Judith I. Holocaust testimony (HVT-1174) interviewed by P. Platz and N. Eule
- Auburn, Me. : Holocaust Human Rights Center of Maine, 1988
- Interview Date
- March 24, 1988.
- 2 copies: 3/4 in. dub; and 1/2 in. VHS with time coding.
- Cite As
- Judith I. Holocaust Testimony (HVT-1174). Fortunoff Video Archive for Holocaust Testimonies, Yale University Library.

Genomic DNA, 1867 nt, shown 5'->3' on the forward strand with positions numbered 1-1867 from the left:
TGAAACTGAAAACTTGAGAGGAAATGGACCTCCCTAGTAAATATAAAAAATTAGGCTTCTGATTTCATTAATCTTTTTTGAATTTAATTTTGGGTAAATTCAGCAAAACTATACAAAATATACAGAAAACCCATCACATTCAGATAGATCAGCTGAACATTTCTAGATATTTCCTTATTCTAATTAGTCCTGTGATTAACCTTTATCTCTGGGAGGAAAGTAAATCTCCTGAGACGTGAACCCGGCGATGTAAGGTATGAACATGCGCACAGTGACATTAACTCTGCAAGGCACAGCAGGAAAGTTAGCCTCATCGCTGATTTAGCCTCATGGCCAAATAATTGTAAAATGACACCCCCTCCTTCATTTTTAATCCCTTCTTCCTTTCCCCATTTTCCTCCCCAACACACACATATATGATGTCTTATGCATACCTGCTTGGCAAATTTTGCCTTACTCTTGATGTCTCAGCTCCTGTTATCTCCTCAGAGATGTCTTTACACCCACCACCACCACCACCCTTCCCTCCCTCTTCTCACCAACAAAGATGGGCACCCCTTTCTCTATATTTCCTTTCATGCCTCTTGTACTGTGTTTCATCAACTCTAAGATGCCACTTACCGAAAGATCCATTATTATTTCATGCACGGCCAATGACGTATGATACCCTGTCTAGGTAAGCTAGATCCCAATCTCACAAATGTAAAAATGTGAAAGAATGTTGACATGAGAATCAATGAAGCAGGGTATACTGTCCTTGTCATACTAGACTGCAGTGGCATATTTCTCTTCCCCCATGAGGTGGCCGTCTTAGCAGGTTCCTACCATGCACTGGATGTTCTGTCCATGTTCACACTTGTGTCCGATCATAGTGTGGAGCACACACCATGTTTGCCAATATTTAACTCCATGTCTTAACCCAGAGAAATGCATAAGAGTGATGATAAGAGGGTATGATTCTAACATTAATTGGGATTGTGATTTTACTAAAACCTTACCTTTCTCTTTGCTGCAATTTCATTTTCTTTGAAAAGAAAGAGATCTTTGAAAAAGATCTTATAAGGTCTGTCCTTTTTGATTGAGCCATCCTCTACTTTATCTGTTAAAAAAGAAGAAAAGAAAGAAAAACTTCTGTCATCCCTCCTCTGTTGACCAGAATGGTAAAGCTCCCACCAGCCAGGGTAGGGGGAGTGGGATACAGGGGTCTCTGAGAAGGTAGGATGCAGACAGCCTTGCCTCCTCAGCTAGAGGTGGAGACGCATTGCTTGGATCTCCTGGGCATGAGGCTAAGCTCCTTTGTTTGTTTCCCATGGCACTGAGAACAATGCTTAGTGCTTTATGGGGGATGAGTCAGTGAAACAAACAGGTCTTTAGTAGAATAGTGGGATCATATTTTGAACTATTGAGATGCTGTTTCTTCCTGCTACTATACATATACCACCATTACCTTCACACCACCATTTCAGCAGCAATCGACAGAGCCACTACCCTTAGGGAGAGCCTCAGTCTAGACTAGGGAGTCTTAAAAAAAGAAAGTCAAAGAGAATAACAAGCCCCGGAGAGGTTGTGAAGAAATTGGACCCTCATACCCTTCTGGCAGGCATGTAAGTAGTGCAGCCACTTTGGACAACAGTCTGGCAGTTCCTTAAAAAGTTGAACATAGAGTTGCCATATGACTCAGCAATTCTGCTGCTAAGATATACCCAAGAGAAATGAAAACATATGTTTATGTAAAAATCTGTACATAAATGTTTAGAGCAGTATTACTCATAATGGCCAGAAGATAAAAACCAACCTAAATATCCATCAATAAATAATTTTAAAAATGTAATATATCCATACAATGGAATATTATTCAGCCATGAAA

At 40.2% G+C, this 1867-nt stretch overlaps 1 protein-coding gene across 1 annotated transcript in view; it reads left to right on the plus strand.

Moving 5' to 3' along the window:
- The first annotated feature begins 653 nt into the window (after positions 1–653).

Videotape testimony of Judith I., who was born in Kaposvár, Hungary in 1925, the only child of an assimilated family with strong Hungarian identity. She recalls her first experience with antisemitism in 1938; her father's and uncle's compulsory service in slave labor battalions; ghettoization in June 1944; her grandfather's death; deportation to Auschwitz; remaining with her mother and aunt; transfer to Lichtenau three weeks later; slave labor in a munitions factory; being chosen to clean the commandant's house, a privileged position which provided extra food which she shared with her mother and aunt; transfer to a male POW camp in Leipzig in April 1945; frequent Allied bombings; abandonment by their guards; liberation by United States troops; meeting her future husband, an American soldier; moving to Markkleeberg to receive better food; returning to Hungary seeking relatives (no one survived); and her mother's remarriage to a survivor. Mrs. I. discusses writing a book about her experiences; their impact on her children; and her thoughts and feelings while in concentration camps.